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V7.0 Plugin Adds Fine-Grained Control to Microsoft TFS/VSTS Deployments

Last year, we showed you how to use our Team Foundation Server (TFS) XL Deploy plugin to create, import and automatically deploy applications from TFS and Visual Studio Team Services (VSTS).

This plugin allows you to build a package with TFS/VSTS, import the package into XL Deploy and automatically trigger a deployment to your chosen environment(s). With this integration, you get an easy, consistent way of packaging and deploying your applications from TFS/VSTS to all your target platforms: from legacy enterprise apps running on on-premise middleware, to cloud, PaaS and Docker.

With the new 7.0 version of the VSTS/TFS plugin for XL Deploy, we’ve improved the plugin even further with the addition of two build/release tasks:

  • Package with XL Deploy – Packages your application
  • Deploy with XL Deploy – Imports the package and deploys it to the chosen environment

Although this functionality was already present in the original XL Deploy “Build” task, breaking it into two separate tasks adds fine-grained control: the “Package with XL Deploy” task can be added to the build pipeline so that you’re only building the package once, while the “Deploy with XL Deploy” task can be added to the release pipeline multiple times so you can deploy that one package to different environments in the pipeline. This ensures that the code you’re deploying to production is exactly the same code that was successfully tested in the lower environments.

To demonstrate how these tasks work, I’ll walk you through how to create an XL Deploy package during the build stage and, later on in your release definition, deploy that package to different environments. Let’s get started…

Building the Artifact

As I described in a previous post, we will keep our Visual Studio Build. However, instead of using the XL Deploy build task, we will add the “Package with XL Deploy” task, which you can find in the Package category in the Task catalog.

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Once we add the task, we need to point it to the right manifest path, choose whether we want the task to set the version of the created package based on the build number and, in our case, publish the artifact to TFS. If the latter option is selected, once the package is created, it will be uploaded to TFS and associated as an artifact to the current build. At the end, the result should be similar to the following:

Microsoft TFS/VSTS plugin for XL Deployhttps://i0.wp.com/blog.xebialabs.com/wp-content/uploads/2017/07/package_... 300w, https://i0.wp.com/blog.xebialabs.com/wp-content/uploads/2017/07/package_... 768w, https://i0.wp.com/blog.xebialabs.com/wp-content/uploads/2017/07/package_... 1024w" sizes="(max-width: 1000px) 100vw, 1000px" data-recalc-dims="1" />


We can now try the build and, if successful, we should see a DAR package under the build artifacts.


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Once we see that the artifact uploaded, we can move to the next step.

Deploying from the VSTS Release Management

We are now going to create a new release definition and start with an empty template. As the artifact source, we are going to indicate a build, and from the relevant drop-down menu, select the build definition that we created in our previous step. You also may choose to select a continuous deployment option and a specific build queue for this build.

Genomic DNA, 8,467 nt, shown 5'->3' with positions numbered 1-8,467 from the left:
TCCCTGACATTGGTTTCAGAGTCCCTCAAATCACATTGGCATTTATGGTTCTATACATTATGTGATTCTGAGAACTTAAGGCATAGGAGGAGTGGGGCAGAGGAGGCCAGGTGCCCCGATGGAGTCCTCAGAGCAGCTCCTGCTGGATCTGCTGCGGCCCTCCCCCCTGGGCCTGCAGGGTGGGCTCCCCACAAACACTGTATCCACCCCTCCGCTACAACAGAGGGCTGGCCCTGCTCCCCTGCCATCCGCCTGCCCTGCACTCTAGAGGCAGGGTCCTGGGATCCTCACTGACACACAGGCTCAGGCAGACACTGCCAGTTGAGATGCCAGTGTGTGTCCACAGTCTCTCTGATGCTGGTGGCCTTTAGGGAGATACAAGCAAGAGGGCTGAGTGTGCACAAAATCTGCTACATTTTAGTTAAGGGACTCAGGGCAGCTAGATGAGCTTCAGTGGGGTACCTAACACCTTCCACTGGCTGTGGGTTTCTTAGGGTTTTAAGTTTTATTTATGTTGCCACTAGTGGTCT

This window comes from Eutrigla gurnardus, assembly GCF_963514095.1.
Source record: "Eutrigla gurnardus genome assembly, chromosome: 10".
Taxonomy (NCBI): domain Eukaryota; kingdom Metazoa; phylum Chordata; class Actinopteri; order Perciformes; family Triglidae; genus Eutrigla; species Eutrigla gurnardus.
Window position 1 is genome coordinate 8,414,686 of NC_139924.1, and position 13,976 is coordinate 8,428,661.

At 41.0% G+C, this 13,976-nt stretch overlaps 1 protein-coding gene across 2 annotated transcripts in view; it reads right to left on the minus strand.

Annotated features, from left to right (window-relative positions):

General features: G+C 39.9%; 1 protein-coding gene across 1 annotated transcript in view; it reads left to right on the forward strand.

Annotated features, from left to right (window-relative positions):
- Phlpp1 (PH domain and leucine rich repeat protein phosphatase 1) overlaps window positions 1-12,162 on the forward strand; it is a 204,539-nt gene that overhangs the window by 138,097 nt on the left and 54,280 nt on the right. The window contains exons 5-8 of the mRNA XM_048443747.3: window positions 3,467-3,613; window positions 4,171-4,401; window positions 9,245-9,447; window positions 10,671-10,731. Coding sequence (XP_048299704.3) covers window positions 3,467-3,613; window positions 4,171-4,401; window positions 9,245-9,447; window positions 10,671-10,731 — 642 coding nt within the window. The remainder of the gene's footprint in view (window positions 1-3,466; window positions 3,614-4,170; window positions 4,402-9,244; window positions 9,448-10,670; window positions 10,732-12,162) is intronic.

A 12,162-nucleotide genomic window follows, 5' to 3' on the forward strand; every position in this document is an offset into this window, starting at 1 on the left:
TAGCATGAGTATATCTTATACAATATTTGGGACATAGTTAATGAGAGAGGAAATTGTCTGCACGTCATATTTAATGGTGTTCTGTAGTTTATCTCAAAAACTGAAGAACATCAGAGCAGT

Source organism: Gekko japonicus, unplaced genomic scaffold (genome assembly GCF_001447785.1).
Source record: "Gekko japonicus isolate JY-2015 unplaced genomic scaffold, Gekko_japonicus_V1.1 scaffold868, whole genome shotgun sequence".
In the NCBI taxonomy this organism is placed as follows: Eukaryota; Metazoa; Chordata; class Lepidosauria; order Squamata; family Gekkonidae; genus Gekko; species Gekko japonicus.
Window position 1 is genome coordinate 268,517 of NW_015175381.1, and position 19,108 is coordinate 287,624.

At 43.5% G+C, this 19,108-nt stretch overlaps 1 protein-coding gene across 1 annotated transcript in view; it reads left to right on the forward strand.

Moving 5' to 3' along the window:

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Now that we’ve created the release definition for the initial environment, we’ll choose Add Task and then select the “Deploy with XL Deploy” build task from the Task catalog.

Microsoft TFS/VSTS plugin for XL Deployhttps://i0.wp.com/blog.xebialabs.com/wp-content/uploads/2017/07/task_cat... 300w" sizes="(max-width: 628px) 100vw, 628px" data-recalc-dims="1" />

This task will allow us to import the DAR package into XL Deploy and trigger the deployment for the desired environment. Bear in mind that the plugin will check if the package is already in XL Deploy and, if so, will skip the import. This means that if you are using it multiple times for different environment definitions, it will only be imported the first time.

Now we need to select the XL Deploy Endpoint, which indicates the instance of XL Deploy we are using for this deployment, and fill in the necessary indications about the artifact location and the name of our target environment. For further information about selecting the XL Deploy Endpoint, see “Add an XL Deploy endpoint in Visual Studio Team Services.”

If the release process can pick up the artifact from the TFS server, it means that the release process itself will deliver the artifact, which it gets from the associated build. If you are not uploading the artifact to the TFS Server, you can make it available to the release process from an alternative source, such as a file share. In this case, the release task will copy the file from the UNC path you provide.

Microsoft TFS/VSTS plugin for XL Deployhttps://i2.wp.com/blog.xebialabs.com/wp-content/uploads/2017/07/release_... 300w, https://i2.wp.com/blog.xebialabs.com/wp-content/uploads/2017/07/release_... 768w, https://i2.wp.com/blog.xebialabs.com/wp-content/uploads/2017/07/release_... 1024w" sizes="(max-width: 1000px) 100vw, 1000px" data-recalc-dims="1" />

And that’s it! Now we can create a new release and let our task delegate the deployment to XL Deploy.

To Learn More

You can find more VSTS specific information here, and the VSTS extension for XL Deploy here.


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